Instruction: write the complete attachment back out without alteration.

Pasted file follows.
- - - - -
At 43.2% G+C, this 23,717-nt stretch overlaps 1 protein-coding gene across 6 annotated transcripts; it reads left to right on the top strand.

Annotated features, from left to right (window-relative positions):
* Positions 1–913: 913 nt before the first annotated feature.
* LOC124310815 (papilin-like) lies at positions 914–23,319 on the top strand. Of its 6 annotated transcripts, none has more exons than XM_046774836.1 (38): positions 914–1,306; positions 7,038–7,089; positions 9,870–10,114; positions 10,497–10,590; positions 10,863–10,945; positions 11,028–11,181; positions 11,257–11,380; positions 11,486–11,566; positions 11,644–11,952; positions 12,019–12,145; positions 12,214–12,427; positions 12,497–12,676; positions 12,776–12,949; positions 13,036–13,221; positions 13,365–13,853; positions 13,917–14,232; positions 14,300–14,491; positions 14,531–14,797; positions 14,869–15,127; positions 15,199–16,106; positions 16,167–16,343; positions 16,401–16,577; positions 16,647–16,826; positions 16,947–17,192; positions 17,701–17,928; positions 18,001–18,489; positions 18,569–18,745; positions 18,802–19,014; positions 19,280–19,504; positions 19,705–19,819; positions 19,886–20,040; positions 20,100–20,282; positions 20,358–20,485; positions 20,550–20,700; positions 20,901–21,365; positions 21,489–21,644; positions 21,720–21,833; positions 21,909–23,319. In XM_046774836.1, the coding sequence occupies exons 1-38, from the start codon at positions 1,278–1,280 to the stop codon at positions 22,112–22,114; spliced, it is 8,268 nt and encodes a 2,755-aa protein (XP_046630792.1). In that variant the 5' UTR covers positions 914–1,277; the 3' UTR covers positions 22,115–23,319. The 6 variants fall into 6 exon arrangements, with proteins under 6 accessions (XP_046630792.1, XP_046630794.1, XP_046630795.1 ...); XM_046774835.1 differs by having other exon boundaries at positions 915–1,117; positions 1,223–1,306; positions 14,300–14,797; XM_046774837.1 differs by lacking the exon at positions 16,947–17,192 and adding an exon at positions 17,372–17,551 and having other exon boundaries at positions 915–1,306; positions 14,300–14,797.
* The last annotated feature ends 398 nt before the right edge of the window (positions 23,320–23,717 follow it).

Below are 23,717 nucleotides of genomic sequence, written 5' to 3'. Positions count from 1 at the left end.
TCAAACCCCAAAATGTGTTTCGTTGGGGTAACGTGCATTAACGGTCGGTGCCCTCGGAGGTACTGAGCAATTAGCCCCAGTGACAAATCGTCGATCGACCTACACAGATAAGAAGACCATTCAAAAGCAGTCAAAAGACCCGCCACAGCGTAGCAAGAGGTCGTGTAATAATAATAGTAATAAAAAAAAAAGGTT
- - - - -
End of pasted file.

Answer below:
At 43.2% G+C, this 23,717-nt stretch overlaps 1 protein-coding gene across 6 annotated transcripts; it reads left to right on the top strand.

Annotated features, from left to right (window-relative positions):
* Positions 1–913: 913 nt before the first annotated feature.
* LOC124310815 (papilin-like) lies at positions 914–23,319 on the top strand. Of its 6 annotated transcripts, none has more exons than XM_046774836.1 (38): positions 914–1,306; positions 7,038–7,089; positions 9,870–10,114; positions 10,497–10,590; positions 10,863–10,945; positions 11,028–11,181; positions 11,257–11,380; positions 11,486–11,566; positions 11,644–11,952; positions 12,019–12,145; positions 12,214–12,427; positions 12,497–12,676; positions 12,776–12,949; positions 13,036–13,221; positions 13,365–13,853; positions 13,917–14,232; positions 14,300–14,491; positions 14,531–14,797; positions 14,869–15,127; positions 15,199–16,106; positions 16,167–16,343; positions 16,401–16,577; positions 16,647–16,826; positions 16,947–17,192; positions 17,701–17,928; positions 18,001–18,489; positions 18,569–18,745; positions 18,802–19,014; positions 19,280–19,504; positions 19,705–19,819; positions 19,886–20,040; positions 20,100–20,282; positions 20,358–20,485; positions 20,550–20,700; positions 20,901–21,365; positions 21,489–21,644; positions 21,720–21,833; positions 21,909–23,319. In XM_046774836.1, the coding sequence occupies exons 1-38, from the start codon at positions 1,278–1,280 to the stop codon at positions 22,112–22,114; spliced, it is 8,268 nt and encodes a 2,755-aa protein (XP_046630792.1). In that variant the 5' UTR covers positions 914–1,277; the 3' UTR covers positions 22,115–23,319. The 6 variants fall into 6 exon arrangements, with proteins under 6 accessions (XP_046630792.1, XP_046630794.1, XP_046630795.1 ...); XM_046774835.1 differs by having other exon boundaries at positions 915–1,117; positions 1,223–1,306; positions 14,300–14,797; XM_046774837.1 differs by lacking the exon at positions 16,947–17,192 and adding an exon at positions 17,372–17,551 and having other exon boundaries at positions 915–1,306; positions 14,300–14,797.
* The last annotated feature ends 398 nt before the right edge of the window (positions 23,320–23,717 follow it).

Below are 23,717 nucleotides of genomic sequence, written 5' to 3'. Positions count from 1 at the left end.
TCAAACCCCAAAATGTGTTTCGTTGGGGTAACGTGCATTAACGGTCGGTGCCCTCGGAGGTACTGAGCAATTAGCCCCAGTGACAAATCGTCGATCGACCTACACAGATAAGAAGACCATTCAAAAGCAGTCAAAAGACCCGCCACAGCGTAGCAAGAGGTCGTGTAATAATAATAGTAATAAAAAAAAAAGGTT